Generation Z. Cruising in an RV.: OLA: Getting Back to Desert Heat (Southern Utah)

Monday, April 29, 2013

OLA: Getting Back to Desert Heat (Southern Utah)

the glow of the setting sun on this hill in Canyonlands National Park
bidding goodbye to Colorado Spring Snow!
It was another snowy stay at Suzanne’s home in Denver, Colorado!   With the extra time, both Devin and Cassie, with a half day off from school one day, decided to create their own blogs. Cassie settled on one that inspires, informs, and entertains her audience with the fresh goofiness of an almost twelve-year old Funny Girl! For her first post, please go to http://askmyparents.blogspot.com/2013/04/my-first-awesome-post-creative-name.html. Devin’s PicturesandStuff11.blogspot.com highlights unusual photos, music, and other stuff, and what else, for a fourteen-year old teenager! For his posts, please go to http://picturesandstuff11.blogspot.com/

the view from our camp in Hurricane, Utah
We wanted to head back to the warmth of the desert. The RV may be in Hurricane, Utah but we decided to stop at Moab to take a peek at the Canyonlands National Park. In 2009 we camped in the city on the way to Suzanne’s and visited its companion park, Arches National Park. We were very intrigued by Canyonlands because this was where the unusual story of an adventurous hiker became famous. 

another view near the camp
Canyonlands has four districts, the Island in the Sky, the Needles, the Maze, and Horseshoe Canyon. The last two are not easily accessible. It was south of Horseshoe Canyon where Aron Ralston, on a day hike, slipped into a slit rock where he was pinned for 127 hours (the title of the movie of his ordeal, the book is "Between a rock and a Hard Place") until he amazingly courageously cut off his arm just below the elbow to free himself and save his life. The Maze is Canyonlands at its wildest, a 30-square mile of sandstone puzzle.

the Needles behind us at Canyonlands
Big Spring Overlook at Canyonlands
The Needles are rock pinnacles banded in red and white where earth movements fractured the rocks and water’s freezing and thawing eroded it further into a jumbled pile. Though they dominate the scenic drive to and from the Visitor Center, other land forms of spires, arches, canyons, grabens, mushrooms, and potholes are all around. At the Big Spring Canyon Overlook there is a trail (which Bill braved) that ends at the confluence of the Colorado River and the Green River which carved the canyons.

Bill at the Green River Overlook of Island in the Sky in Canyonlands
Beyond is the last district, the Island in the Sky.  But, as we were leaving Needles, a an almost chimney rock, glowing in pink, stood out amongst the others. We stayed overnight at Moab and in the morning we drove to the two best overlooks of the Island in the Sky: Green River and Grand View Point. Both had Mars-type landscapes in the expansive canyons but the sun shone on Green River more. Grand View,  in the glow of the afternoon sun, probably offers an expansive stunning vista around the two mighty rivers.

Reef View,preview of Capitol Reef National Park
Interstate 70 through western Colorado and southern Utah is a scenic route. Book cliffs, Reef View (a preview of Capitol Reefs National Park), Wedge Overlook, Dragon Mountain, Big Rock Candy Mountain, highway intrusions into the red hills, and all other sorts of formations in varying hues from white to red to black studded the desert landscape. Even snow-capped mountains from afar and green fields amid arid landscapes interplayed with all of them.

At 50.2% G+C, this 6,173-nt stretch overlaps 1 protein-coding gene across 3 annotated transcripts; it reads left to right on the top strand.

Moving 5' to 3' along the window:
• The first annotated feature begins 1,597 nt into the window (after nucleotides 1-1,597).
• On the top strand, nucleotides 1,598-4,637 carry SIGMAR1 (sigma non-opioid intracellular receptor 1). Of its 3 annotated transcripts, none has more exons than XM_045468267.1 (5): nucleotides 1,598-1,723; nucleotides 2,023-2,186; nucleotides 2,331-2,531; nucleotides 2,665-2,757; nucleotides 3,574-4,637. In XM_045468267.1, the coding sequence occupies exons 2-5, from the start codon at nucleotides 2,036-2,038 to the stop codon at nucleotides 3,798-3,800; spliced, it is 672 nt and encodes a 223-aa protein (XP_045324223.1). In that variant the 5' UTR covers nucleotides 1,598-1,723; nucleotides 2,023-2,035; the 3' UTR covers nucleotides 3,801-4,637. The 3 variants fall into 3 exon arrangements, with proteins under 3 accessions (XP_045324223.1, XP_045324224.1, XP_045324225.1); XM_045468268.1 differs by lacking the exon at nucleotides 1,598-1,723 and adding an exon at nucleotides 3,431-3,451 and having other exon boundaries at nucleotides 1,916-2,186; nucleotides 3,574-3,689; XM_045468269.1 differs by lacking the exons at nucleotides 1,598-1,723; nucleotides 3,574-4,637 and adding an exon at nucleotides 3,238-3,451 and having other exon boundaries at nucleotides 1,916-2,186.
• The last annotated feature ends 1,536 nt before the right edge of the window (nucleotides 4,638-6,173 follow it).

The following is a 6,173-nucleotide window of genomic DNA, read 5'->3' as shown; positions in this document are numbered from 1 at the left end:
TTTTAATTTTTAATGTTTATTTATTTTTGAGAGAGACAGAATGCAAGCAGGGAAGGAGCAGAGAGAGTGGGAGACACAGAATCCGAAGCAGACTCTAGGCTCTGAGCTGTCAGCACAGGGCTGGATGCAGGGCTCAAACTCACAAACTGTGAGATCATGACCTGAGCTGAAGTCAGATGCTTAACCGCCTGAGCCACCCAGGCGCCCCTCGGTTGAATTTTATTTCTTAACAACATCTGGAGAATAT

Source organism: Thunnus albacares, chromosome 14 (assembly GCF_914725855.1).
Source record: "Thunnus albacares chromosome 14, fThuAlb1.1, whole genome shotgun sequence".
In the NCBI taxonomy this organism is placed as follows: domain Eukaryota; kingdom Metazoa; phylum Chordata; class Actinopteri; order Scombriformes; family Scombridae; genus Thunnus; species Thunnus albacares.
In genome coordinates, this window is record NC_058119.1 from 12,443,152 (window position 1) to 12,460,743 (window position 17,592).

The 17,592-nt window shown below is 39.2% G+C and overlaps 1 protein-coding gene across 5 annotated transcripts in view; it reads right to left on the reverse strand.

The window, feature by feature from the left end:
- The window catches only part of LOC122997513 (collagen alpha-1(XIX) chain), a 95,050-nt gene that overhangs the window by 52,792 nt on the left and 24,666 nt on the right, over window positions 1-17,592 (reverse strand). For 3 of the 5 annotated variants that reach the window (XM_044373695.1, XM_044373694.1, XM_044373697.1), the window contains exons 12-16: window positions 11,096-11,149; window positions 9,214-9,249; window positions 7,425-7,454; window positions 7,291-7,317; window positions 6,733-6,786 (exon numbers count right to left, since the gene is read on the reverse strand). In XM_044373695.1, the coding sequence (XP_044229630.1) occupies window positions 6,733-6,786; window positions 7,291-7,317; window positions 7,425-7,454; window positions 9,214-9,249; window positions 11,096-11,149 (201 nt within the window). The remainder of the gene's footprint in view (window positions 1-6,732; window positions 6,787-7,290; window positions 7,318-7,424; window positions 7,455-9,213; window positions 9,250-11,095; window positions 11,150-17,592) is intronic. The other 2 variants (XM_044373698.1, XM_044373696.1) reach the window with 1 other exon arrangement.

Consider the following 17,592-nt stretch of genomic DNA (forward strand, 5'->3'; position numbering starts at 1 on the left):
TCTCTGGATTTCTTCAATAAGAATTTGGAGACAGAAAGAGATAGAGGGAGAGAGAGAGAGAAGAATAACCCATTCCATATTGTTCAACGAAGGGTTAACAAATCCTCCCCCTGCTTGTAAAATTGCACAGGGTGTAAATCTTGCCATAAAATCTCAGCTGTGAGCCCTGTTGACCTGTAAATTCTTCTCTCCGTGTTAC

Big Rock Candy Mountain
at the Court of the Patriarchs in Zion
Zion (meaning sanctuary) National Park is a spectacle of soaring cliffs in varying hues: the huge red Watchman near the Visitor’s Center, the majestic Tower of the Virgins composed of the West Temple, the Sundial, and the Altar of Sacrifice behind the Museum of Natural History, the spectacular Court of Patriarchs with Abraham’s, Jacob’s, and Isaac’s Peaks, and the spectacular trio of the Organ, the Great White Throne, and the Angel’s Landing from Big Bend, and the Temple of Sinawua that leads to the unusual world of the Narrows all carved by the Virgin River, the first-ever Federally protected  river.

Temple of the Virgins in Zion
Kolob Canyons, part of Zion
The next day we also made it a point to complete the Kolob Canyons, a separated part of the Zion National Park that was on the way to Bryce Canyon National Park. The soaring heights of Ranch Mountain, Beatty Point, Nagunt Mesa, Timber Top Mountain, and Shuntavi Butte made a spectacular large vista.

Bryce Point in Bryce Canyon
the Arch in Bryce Canyon
But Bryce Canyon is truly something else. The hoodoos, intricate formations from erosion still being crafted after millions of years, created such a unique land form of seeming cities for extraterrestrial beings. Rainbow Point at over 9,000 ft in elevation, to Agua Canyon, Bryce Point, Pariah View,  Inspiration Point, Sunset Point, and Fairy Land along the 37-mile roundtrip drive through the Park from the Visitor Center, at 7,000 ft. elevation, are all breathtaking stops.

Fairyland in Bryce Canyon
yes, there was still snow on Highway 14 going back to camp
On the way to Bryce we took I-15 North to Highway 20 East, then Highway 89 South and then Highway 12 East to the Park, passing by the Red Canyon National Monument. On the way back to the camp, we took the other more scenic route, through Highway 12 West, Highway 89 South, then Highway 14 West and back to I-15. Highway 14 took us to almost 10,000 feet in elevation and there was still snow all around. That was a pleasant surprise: the warmth of the desert below and the cool of the snow in spring above.

For more of the desert, and of a slightly different kind, Las Vegas…here we come!